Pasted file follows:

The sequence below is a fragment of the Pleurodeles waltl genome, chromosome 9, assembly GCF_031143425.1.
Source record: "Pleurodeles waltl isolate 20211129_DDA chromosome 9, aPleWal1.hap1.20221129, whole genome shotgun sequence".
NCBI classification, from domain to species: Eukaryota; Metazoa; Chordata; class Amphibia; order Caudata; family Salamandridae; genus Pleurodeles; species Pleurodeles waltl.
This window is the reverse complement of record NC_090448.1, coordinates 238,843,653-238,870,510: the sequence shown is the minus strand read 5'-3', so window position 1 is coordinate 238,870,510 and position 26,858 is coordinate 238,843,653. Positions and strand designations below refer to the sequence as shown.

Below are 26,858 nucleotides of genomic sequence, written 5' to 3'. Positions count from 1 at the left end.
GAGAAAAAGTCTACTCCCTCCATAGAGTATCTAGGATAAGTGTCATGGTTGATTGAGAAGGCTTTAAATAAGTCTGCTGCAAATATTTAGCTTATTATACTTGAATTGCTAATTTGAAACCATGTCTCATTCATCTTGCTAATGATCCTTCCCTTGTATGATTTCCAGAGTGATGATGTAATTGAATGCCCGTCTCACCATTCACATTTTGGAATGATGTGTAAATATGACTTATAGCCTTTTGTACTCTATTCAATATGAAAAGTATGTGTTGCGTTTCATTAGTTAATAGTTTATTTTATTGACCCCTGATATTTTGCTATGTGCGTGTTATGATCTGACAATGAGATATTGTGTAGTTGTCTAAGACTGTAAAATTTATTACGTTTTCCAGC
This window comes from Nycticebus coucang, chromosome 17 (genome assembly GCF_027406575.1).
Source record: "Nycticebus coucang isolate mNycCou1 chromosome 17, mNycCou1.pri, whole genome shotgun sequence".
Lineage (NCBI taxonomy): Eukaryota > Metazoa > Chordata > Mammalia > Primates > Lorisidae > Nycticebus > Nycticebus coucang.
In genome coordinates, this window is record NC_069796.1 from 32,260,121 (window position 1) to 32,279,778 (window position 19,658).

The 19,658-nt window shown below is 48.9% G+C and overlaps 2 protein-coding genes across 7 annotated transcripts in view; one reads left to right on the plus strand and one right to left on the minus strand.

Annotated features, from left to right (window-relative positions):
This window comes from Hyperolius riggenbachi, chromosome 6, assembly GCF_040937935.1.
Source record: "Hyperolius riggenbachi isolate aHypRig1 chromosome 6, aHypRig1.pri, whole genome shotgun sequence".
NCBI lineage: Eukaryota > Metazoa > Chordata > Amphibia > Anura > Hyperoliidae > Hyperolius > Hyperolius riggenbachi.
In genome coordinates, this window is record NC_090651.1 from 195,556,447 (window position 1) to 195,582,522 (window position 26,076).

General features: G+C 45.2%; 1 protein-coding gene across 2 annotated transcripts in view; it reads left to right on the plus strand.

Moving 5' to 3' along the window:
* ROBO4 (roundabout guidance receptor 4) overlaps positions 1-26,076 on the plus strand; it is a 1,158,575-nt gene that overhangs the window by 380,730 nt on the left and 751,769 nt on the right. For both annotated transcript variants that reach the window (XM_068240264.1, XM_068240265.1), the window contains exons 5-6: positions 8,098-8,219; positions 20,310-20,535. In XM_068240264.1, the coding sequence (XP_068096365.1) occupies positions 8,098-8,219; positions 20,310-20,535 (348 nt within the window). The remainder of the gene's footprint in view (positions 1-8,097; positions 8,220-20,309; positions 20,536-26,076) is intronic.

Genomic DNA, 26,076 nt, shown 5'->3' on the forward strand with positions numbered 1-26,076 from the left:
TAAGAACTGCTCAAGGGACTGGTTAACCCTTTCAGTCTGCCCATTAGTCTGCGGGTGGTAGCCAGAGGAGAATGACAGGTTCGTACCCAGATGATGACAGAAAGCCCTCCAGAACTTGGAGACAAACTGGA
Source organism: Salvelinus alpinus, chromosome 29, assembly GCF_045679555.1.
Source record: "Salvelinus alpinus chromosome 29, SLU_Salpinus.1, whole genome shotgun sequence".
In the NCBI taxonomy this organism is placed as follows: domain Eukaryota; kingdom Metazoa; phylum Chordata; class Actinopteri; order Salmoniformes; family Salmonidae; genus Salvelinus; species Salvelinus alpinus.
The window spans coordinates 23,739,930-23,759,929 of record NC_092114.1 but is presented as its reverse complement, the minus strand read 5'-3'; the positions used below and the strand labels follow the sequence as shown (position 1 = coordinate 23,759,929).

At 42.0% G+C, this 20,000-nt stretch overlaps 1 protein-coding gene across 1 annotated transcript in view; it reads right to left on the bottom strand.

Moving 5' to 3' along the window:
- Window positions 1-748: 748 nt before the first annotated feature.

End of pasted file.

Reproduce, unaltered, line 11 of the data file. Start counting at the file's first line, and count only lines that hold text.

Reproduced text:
The 19,658-nt window shown below is 48.9% G+C and overlaps 2 protein-coding genes across 7 annotated transcripts in view; one reads left to right on the plus strand and one right to left on the minus strand.